Omaha, Neb.-based Union Pacific, which closed up 2.25 percent to $126.91 on Friday, has taken advantage of the boom in natural gas by shipping materials for companies that use hydraulic fracturing to extract gas, which has offset declines in coal. business. The company's fracking shipments increase 12 percent in the second quarter compared to the prior year, according to Bloomberg. The company estimated that shale shipments will grow to 400,000 carloads in 2012, according to a July earnings call, or around twice the amount shipped in the northern U.S. in 2011, said Bloomberg.
"The railroads have surprisingly benefited from the very industry responsible for the steep decline in coal shipments. The recent boom in hydraulic fracturing has resulted in railroads transporting more equipment, and petroleum products to and from shale formations for energy companies," stated Five Star Equities, a New York research firm, on Monday.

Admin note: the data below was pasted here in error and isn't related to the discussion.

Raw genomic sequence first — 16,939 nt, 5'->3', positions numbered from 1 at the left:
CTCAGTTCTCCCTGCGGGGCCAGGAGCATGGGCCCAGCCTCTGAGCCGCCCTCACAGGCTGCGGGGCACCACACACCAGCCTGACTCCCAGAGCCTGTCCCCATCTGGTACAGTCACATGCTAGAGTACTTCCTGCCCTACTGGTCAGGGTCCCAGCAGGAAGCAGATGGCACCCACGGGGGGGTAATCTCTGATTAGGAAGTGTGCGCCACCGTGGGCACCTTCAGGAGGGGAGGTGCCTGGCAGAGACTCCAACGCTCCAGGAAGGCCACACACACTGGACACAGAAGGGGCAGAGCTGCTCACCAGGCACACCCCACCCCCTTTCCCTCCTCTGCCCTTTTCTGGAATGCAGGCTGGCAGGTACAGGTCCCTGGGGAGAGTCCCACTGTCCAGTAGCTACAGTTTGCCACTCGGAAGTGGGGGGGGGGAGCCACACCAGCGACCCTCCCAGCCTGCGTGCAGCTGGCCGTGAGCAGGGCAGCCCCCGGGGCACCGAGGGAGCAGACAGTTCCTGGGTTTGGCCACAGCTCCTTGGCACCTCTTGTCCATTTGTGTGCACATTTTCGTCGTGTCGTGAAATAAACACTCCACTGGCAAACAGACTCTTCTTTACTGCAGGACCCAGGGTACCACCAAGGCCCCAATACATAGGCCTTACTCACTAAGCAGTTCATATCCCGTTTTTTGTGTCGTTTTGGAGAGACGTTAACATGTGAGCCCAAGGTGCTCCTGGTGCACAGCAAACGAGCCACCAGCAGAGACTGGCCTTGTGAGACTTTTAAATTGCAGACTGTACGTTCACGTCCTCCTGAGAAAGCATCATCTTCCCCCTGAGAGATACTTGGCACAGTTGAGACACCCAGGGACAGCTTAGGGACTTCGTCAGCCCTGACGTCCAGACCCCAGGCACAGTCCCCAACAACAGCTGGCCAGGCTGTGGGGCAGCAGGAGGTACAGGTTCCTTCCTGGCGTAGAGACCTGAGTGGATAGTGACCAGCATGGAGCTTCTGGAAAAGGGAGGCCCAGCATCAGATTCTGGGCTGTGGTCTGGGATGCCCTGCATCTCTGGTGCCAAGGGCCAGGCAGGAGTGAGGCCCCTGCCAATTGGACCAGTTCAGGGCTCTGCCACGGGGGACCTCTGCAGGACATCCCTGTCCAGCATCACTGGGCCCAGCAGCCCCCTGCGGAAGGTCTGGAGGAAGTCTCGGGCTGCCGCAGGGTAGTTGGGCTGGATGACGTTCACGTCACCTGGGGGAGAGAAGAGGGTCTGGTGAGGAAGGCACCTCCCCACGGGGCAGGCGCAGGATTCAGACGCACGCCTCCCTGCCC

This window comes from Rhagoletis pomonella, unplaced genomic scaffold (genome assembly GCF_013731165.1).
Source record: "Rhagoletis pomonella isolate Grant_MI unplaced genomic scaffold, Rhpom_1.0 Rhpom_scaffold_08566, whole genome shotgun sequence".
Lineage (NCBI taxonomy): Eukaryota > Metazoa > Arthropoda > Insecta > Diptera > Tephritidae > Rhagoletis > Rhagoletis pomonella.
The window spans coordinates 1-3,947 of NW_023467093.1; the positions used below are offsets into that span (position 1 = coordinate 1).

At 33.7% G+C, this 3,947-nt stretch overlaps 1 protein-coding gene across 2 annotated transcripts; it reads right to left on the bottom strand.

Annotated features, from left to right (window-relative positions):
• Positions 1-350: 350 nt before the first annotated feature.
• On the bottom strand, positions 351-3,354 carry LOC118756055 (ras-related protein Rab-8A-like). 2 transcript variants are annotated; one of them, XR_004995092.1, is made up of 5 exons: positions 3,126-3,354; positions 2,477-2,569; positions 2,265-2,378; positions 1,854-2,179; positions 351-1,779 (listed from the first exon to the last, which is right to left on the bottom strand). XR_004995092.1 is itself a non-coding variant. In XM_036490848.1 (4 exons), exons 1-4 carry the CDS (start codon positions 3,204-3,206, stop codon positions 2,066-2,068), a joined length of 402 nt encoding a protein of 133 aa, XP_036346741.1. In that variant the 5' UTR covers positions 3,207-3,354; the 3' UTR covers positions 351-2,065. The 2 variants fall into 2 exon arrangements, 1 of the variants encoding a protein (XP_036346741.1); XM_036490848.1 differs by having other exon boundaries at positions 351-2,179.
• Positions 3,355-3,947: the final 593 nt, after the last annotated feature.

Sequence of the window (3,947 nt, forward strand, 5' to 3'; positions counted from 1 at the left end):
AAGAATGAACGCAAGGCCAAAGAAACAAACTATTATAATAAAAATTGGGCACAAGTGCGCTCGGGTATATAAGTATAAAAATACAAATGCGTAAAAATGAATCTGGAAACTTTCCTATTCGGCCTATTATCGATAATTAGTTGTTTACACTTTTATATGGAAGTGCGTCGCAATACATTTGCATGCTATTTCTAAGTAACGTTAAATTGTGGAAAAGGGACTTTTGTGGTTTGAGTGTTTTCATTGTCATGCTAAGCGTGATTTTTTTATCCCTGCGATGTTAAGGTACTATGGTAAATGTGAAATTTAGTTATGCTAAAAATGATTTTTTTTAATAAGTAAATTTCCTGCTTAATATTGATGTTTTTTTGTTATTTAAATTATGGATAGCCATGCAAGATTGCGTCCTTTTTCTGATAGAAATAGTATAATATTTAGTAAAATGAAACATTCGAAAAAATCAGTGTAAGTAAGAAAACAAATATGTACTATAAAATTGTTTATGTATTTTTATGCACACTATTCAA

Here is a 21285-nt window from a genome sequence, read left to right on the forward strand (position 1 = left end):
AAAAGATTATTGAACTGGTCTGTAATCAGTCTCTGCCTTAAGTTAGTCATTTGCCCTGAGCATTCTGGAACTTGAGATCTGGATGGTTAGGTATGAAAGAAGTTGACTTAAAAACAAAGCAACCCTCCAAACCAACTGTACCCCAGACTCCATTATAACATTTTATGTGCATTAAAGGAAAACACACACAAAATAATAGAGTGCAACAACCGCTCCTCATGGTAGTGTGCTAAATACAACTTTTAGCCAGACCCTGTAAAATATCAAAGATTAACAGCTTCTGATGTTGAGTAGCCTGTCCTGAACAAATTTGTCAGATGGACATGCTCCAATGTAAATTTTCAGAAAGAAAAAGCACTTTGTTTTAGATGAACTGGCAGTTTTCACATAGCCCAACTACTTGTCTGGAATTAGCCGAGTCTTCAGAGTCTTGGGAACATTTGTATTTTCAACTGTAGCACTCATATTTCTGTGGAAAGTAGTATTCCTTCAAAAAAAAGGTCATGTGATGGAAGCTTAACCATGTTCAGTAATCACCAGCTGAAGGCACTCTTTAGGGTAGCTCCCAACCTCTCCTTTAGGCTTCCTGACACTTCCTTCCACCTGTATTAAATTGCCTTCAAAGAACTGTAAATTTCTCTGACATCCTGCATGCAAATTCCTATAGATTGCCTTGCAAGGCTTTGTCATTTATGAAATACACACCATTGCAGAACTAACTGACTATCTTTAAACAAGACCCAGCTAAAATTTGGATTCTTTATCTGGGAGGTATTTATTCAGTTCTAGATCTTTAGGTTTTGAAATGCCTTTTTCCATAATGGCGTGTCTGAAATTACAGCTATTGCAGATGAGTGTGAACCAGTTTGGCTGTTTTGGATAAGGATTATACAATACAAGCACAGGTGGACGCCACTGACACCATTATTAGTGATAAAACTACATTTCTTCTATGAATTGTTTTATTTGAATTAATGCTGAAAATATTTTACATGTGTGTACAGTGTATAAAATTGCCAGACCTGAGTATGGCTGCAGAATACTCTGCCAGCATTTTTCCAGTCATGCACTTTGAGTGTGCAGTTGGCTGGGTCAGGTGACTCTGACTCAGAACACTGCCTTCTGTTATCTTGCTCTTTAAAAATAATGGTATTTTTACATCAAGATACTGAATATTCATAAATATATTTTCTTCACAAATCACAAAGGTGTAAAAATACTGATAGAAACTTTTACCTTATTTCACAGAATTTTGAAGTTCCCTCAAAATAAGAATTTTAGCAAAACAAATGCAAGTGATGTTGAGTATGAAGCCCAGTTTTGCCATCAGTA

Union Pacific, which is owned by Buffet's Berkshire Hathawy Inc. (NYSE:BRK.A), has also invested over $31 billion between 2000 and 2011 to improve its network and operations, said Five Star Equities. In July, the company won the 2011 Provider of the Year award from Wallenius Wilhelmsen Logistics Vehicle Services Americas Inc.
Union Pacific has outpaced rivals CSX Corp. (NYSE: CSX) and Norfolk Southern Corp. (NYSE: NSC) this year, gaining over 16.6 percent year-to-date. The Standard and Poor's 500 Railroads Index (S5RAIL) has gained around 10 percent during the year, slightly outperforming the S&P 500's gain of around 9 percent.
Railroads have a "positive outlook due to strong intermodal traffic, elevated automotive and lumber shipments, bottoming of coal and rise of grain traffic," wrote Jeff Kauffman, an analyst of Stern Agee, in a Monday research note.
Union Pacific shares fell 72 cents to $123.82 in afternoon trading.